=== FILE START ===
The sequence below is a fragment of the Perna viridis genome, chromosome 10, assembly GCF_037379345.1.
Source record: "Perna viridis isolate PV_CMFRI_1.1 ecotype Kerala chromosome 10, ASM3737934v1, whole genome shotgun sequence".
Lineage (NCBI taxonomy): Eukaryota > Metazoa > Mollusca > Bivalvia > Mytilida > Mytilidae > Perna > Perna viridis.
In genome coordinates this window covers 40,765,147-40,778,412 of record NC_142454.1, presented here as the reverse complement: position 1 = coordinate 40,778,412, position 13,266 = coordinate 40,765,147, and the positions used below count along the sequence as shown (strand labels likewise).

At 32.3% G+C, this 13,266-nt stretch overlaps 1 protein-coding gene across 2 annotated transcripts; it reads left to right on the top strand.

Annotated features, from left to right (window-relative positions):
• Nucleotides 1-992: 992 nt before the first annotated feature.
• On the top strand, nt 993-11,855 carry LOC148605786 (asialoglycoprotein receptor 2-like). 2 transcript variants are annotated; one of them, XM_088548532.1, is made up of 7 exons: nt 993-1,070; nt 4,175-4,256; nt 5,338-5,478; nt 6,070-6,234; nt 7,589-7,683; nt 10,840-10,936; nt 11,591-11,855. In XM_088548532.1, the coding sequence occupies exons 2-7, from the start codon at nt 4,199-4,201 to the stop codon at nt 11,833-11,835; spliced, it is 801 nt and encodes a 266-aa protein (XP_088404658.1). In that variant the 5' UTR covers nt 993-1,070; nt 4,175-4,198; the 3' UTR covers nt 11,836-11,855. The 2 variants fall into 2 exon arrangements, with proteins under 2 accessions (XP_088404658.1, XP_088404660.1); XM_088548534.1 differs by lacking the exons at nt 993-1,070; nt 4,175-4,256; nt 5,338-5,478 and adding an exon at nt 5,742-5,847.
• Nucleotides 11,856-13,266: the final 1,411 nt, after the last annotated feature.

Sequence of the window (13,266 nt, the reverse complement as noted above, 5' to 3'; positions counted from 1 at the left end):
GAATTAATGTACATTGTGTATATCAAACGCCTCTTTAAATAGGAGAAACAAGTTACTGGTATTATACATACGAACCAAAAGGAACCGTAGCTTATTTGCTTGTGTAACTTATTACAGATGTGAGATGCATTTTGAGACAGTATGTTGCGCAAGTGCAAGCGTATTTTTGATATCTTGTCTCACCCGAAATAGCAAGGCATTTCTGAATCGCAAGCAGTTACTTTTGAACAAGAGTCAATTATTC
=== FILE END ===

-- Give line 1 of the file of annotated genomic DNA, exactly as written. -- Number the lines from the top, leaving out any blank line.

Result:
The sequence below is a fragment of the Perna viridis genome, chromosome 10, assembly GCF_037379345.1.